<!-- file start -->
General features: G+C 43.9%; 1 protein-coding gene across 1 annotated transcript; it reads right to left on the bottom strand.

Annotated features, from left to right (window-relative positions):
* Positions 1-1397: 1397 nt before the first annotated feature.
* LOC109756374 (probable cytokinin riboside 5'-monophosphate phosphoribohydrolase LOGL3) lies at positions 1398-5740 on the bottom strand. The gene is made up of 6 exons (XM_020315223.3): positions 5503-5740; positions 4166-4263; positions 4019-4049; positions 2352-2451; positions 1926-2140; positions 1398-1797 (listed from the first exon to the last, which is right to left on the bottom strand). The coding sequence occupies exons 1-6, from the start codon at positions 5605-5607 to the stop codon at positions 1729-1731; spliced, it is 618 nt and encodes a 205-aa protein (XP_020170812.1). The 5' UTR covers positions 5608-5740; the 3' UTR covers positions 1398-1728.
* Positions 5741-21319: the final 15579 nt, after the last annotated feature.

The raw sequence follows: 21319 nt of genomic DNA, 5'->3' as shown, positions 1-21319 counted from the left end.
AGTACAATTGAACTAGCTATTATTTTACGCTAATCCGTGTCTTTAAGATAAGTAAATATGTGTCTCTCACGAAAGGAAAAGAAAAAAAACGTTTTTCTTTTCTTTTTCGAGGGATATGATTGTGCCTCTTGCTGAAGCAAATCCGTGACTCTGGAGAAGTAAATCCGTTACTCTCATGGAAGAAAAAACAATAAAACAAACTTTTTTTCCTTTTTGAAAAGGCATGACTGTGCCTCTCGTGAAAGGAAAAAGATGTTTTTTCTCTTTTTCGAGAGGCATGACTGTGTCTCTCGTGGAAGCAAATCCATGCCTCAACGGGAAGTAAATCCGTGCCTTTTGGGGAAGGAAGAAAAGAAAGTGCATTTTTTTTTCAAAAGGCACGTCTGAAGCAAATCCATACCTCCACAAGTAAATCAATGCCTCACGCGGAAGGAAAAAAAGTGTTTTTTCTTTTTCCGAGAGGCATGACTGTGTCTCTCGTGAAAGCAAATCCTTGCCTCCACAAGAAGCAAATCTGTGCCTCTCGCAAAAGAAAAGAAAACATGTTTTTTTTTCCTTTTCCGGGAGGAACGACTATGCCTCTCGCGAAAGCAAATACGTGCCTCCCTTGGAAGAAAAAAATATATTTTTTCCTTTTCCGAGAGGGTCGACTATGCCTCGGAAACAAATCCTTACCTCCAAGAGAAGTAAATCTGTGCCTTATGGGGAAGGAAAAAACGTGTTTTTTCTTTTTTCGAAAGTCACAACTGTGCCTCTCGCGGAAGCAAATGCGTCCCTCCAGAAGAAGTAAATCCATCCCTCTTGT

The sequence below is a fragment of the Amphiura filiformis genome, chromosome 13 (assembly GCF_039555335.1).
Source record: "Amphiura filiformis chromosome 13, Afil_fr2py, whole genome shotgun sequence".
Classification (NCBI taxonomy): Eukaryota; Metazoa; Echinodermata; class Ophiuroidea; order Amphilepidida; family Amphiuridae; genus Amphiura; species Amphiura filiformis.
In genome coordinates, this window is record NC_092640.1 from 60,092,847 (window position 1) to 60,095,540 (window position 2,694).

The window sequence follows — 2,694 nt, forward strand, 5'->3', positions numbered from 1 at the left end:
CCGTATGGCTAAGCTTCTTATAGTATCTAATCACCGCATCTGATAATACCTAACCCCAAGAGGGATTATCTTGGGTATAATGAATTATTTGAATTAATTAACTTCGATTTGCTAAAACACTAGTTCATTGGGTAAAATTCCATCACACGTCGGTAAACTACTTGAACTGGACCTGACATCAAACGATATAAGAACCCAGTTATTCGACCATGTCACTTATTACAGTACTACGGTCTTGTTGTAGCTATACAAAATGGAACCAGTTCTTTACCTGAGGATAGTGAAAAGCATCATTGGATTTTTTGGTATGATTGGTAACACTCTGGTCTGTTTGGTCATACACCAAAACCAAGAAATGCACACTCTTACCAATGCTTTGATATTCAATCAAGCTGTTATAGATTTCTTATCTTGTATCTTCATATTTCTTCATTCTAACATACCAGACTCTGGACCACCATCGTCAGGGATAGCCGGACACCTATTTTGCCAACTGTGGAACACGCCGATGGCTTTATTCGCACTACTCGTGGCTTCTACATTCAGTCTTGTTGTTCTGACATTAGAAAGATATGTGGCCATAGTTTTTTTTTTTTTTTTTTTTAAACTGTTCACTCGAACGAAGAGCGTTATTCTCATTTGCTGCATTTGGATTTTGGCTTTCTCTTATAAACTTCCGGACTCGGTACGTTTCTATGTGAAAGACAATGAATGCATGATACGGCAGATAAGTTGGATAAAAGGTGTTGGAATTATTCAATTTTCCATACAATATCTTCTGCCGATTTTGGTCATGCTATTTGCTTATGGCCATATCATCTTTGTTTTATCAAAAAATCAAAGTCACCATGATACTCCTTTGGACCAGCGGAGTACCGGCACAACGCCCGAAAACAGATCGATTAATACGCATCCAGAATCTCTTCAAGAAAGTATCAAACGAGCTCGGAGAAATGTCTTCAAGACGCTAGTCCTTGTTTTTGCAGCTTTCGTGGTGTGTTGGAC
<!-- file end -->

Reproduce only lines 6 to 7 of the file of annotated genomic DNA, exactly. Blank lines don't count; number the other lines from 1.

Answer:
The raw sequence follows: 21319 nt of genomic DNA, 5'->3' as shown, positions 1-21319 counted from the left end.
AGTACAATTGAACTAGCTATTATTTTACGCTAATCCGTGTCTTTAAGATAAGTAAATATGTGTCTCTCACGAAAGGAAAAGAAAAAAAACGTTTTTCTTTTCTTTTTCGAGGGATATGATTGTGCCTCTTGCTGAAGCAAATCCGTGACTCTGGAGAAGTAAATCCGTTACTCTCATGGAAGAAAAAACAATAAAACAAACTTTTTTTCCTTTTTGAAAAGGCATGACTGTGCCTCTCGTGAAAGGAAAAAGATGTTTTTTCTCTTTTTCGAGAGGCATGACTGTGTCTCTCGTGGAAGCAAATCCATGCCTCAACGGGAAGTAAATCCGTGCCTTTTGGGGAAGGAAGAAAAGAAAGTGCATTTTTTTTTCAAAAGGCACGTCTGAAGCAAATCCATACCTCCACAAGTAAATCAATGCCTCACGCGGAAGGAAAAAAAGTGTTTTTTCTTTTTCCGAGAGGCATGACTGTGTCTCTCGTGAAAGCAAATCCTTGCCTCCACAAGAAGCAAATCTGTGCCTCTCGCAAAAGAAAAGAAAACATGTTTTTTTTTCCTTTTCCGGGAGGAACGACTATGCCTCTCGCGAAAGCAAATACGTGCCTCCCTTGGAAGAAAAAAATATATTTTTTCCTTTTCCGAGAGGGTCGACTATGCCTCGGAAACAAATCCTTACCTCCAAGAGAAGTAAATCTGTGCCTTATGGGGAAGGAAAAAACGTGTTTTTTCTTTTTTCGAAAGTCACAACTGTGCCTCTCGCGGAAGCAAATGCGTCCCTCCAGAAGAAGTAAATCCATCCCTCTTGT